TV writers may originate a show or get hired onto the show, but they stay on staff until the last show goes into production. There are endless rewrites. The network may toss out a story or require drastic changes. Production will need to change locations. An actor may turn out to be a dud. Another actor may prove so brilliant everyone wants to see more of her. The writers have to integrate all of these demands into episodes the audience wants to see. Directors come and go on a show; a director can be replaced at the last minute, or even mid-episode. If the writers aren't working out, you have a serious problem, second only to the star not working out.

This means the writers have greater influence and, ultimately, power. In the US, almost all fiction shows are run by writers, or writers who have become producers.

So, in TV, the old joke about the Polish actress who screwed the writer doesn't apply. On my last show, the writers slowly killed off all the actors and characters we didn't like until we had a cast of characters we felt we could work with. Sometimes we killed a character off because we felt we had told their story, but often we just didn't like seeing the actor on screen. TV actors are wise to be nice to the writers.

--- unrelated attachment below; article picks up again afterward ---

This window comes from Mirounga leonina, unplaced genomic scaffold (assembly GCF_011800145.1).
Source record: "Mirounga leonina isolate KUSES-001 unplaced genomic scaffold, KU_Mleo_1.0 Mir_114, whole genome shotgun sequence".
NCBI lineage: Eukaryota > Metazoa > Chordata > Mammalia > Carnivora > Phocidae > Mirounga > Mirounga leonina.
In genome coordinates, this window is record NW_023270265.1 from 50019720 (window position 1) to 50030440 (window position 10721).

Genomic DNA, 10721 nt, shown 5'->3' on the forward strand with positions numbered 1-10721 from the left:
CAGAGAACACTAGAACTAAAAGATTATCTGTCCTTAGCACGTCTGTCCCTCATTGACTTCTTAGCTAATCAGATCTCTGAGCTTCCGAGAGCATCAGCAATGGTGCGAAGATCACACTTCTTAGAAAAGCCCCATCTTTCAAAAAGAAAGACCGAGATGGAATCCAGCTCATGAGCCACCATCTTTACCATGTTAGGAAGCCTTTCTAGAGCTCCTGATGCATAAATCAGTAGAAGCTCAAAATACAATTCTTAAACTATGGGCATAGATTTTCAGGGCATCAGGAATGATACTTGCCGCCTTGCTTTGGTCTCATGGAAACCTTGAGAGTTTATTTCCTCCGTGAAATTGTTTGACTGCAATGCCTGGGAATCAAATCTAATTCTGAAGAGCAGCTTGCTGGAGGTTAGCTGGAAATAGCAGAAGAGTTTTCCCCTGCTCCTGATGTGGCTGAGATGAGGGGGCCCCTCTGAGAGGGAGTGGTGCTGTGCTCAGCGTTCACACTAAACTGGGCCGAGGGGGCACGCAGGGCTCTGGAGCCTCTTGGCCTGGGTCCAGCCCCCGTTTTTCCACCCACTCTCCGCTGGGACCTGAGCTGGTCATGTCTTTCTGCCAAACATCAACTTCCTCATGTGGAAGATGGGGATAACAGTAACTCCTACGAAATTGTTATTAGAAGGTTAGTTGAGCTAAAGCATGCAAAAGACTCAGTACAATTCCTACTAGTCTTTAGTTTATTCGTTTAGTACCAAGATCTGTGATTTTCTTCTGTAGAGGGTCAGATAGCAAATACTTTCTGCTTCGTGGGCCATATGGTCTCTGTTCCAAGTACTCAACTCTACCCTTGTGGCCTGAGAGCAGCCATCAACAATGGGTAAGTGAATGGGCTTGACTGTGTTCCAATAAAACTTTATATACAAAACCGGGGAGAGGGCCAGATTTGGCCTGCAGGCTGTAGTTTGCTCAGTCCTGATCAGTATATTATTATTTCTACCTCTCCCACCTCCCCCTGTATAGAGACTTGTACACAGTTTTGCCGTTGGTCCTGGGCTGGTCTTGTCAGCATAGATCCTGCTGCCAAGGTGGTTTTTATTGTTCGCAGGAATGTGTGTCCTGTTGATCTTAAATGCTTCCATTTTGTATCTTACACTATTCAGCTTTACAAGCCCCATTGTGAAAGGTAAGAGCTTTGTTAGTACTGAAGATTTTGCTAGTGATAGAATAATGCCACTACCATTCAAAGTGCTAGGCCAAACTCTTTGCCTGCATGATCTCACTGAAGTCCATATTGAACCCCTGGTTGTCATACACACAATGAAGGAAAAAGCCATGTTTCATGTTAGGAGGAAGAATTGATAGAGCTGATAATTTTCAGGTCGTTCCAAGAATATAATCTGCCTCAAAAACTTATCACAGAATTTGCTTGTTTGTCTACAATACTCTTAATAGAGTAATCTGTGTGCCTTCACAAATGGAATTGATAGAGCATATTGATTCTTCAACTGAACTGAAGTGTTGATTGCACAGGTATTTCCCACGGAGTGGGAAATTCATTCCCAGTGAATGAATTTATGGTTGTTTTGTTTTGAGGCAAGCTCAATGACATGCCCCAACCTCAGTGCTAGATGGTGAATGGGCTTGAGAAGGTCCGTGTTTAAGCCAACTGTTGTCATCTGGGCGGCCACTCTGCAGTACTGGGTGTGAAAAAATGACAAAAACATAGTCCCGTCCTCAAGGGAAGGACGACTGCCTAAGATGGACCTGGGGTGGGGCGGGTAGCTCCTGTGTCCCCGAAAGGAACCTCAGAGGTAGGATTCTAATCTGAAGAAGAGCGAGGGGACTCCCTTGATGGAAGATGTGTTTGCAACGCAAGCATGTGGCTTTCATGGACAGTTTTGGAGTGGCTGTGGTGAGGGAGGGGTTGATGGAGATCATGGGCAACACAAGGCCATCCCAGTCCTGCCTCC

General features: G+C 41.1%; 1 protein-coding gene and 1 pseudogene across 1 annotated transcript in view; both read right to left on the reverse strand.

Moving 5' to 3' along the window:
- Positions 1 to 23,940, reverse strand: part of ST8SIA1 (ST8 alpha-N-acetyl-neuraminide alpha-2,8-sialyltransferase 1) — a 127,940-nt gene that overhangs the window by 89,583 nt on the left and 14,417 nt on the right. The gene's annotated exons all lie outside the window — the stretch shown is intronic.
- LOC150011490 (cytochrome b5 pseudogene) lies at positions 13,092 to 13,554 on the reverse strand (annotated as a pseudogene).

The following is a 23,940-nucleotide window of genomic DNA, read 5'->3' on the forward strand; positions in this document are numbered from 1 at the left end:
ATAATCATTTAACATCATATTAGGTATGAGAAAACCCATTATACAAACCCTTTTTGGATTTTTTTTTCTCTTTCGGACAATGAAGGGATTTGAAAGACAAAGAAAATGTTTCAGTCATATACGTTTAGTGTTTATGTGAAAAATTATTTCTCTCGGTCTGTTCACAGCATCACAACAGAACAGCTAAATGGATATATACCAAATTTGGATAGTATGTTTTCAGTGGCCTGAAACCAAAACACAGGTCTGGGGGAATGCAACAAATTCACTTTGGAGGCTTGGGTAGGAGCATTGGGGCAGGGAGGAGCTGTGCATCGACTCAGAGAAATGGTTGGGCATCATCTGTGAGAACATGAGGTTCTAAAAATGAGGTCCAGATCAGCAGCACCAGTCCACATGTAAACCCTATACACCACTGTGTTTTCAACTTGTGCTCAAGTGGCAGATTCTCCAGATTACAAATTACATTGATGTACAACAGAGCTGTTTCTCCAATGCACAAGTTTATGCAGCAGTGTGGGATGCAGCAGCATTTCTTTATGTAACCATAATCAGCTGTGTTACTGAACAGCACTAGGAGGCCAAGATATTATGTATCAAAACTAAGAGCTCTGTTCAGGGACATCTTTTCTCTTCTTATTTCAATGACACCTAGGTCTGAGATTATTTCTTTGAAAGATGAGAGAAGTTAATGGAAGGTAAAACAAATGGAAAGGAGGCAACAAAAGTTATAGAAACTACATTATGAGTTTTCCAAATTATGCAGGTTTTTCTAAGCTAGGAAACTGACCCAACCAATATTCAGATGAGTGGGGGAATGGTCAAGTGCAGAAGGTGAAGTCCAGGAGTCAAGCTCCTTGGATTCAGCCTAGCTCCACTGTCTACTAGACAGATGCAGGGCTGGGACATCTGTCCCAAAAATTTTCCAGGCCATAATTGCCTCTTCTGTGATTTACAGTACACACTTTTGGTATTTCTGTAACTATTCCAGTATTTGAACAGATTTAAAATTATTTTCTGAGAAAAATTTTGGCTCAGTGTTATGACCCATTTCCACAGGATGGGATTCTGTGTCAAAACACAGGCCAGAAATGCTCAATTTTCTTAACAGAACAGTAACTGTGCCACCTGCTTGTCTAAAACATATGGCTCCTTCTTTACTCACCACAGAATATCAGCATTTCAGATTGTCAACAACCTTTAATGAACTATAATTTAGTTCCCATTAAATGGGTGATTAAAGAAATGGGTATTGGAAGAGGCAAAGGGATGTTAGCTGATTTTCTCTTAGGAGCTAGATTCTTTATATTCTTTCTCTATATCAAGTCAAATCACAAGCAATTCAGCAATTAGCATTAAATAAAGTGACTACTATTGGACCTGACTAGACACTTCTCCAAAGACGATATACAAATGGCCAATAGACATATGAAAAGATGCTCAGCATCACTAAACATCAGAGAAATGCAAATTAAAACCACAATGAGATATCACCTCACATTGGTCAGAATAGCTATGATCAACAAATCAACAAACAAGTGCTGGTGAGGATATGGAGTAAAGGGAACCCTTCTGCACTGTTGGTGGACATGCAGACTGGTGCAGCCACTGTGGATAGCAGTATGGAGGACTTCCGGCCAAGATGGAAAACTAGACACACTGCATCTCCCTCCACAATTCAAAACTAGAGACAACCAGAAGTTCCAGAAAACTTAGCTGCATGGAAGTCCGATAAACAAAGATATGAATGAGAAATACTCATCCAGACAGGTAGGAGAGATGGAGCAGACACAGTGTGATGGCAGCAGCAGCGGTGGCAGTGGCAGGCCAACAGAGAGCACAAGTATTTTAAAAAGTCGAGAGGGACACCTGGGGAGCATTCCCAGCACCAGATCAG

Of course, no one has all the power. The writers and producers answer to the network. The network answers to the audience. Every movie creates its own audience. You can write an art film and attract an art film audience, or an action film and attract the action film audience. A quirky film like Harold and Maude can attract an audience looking for a quirky film.

From the first episode, a TV show attracts a certain audience and then subsequent shows must satisfy that audience. The TV audience is looking for consistency. When they tune into The West Wing, they're looking for a certain kind of show about power and people devoted to serving liberal causes. When they tune into CSI they're looking for forensics, with a little human drama thrown in. If you read my book Crafty Screenwriting, you know that my definition of genre is "the goods you must deliver." Each TV show is, in that sense, its own genre. Each TV show has certain goods it must deliver.